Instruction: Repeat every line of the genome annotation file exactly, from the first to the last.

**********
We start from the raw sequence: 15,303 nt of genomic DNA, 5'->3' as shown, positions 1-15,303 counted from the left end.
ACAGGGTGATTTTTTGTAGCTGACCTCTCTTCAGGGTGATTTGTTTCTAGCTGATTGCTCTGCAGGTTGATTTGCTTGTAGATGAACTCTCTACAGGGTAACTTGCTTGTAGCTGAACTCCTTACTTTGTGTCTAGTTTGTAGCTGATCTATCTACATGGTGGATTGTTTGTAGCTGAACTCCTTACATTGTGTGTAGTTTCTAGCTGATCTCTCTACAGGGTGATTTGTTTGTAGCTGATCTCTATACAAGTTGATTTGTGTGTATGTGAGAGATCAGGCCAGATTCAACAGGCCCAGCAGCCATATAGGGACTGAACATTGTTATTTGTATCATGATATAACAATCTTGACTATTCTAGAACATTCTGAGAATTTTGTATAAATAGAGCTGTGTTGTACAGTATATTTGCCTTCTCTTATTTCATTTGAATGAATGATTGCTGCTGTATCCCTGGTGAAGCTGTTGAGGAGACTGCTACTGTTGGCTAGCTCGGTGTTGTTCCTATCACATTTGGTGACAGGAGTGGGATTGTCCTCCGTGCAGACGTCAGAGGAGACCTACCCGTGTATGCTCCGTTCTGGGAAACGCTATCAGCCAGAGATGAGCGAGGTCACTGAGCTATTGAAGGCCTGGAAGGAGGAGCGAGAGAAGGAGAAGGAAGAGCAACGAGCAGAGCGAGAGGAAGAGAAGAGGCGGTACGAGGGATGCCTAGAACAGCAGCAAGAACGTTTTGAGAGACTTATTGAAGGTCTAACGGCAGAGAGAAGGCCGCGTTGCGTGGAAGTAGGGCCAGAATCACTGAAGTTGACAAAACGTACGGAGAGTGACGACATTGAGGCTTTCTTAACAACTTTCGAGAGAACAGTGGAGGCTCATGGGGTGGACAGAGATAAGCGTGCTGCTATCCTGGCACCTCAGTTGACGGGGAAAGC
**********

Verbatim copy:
We start from the raw sequence: 15,303 nt of genomic DNA, 5'->3' as shown, positions 1-15,303 counted from the left end.
ACAGGGTGATTTTTTGTAGCTGACCTCTCTTCAGGGTGATTTGTTTCTAGCTGATTGCTCTGCAGGTTGATTTGCTTGTAGATGAACTCTCTACAGGGTAACTTGCTTGTAGCTGAACTCCTTACTTTGTGTCTAGTTTGTAGCTGATCTATCTACATGGTGGATTGTTTGTAGCTGAACTCCTTACATTGTGTGTAGTTTCTAGCTGATCTCTCTACAGGGTGATTTGTTTGTAGCTGATCTCTATACAAGTTGATTTGTGTGTATGTGAGAGATCAGGCCAGATTCAACAGGCCCAGCAGCCATATAGGGACTGAACATTGTTATTTGTATCATGATATAACAATCTTGACTATTCTAGAACATTCTGAGAATTTTGTATAAATAGAGCTGTGTTGTACAGTATATTTGCCTTCTCTTATTTCATTTGAATGAATGATTGCTGCTGTATCCCTGGTGAAGCTGTTGAGGAGACTGCTACTGTTGGCTAGCTCGGTGTTGTTCCTATCACATTTGGTGACAGGAGTGGGATTGTCCTCCGTGCAGACGTCAGAGGAGACCTACCCGTGTATGCTCCGTTCTGGGAAACGCTATCAGCCAGAGATGAGCGAGGTCACTGAGCTATTGAAGGCCTGGAAGGAGGAGCGAGAGAAGGAGAAGGAAGAGCAACGAGCAGAGCGAGAGGAAGAGAAGAGGCGGTACGAGGGATGCCTAGAACAGCAGCAAGAACGTTTTGAGAGACTTATTGAAGGTCTAACGGCAGAGAGAAGGCCGCGTTGCGTGGAAGTAGGGCCAGAATCACTGAAGTTGACAAAACGTACGGAGAGTGACGACATTGAGGCTTTCTTAACAACTTTCGAGAGAACAGTGGAGGCTCATGGGGTGGACAGAGATAAGCGTGCTGCTATCCTGGCACCTCAGTTGACGGGGAAAGC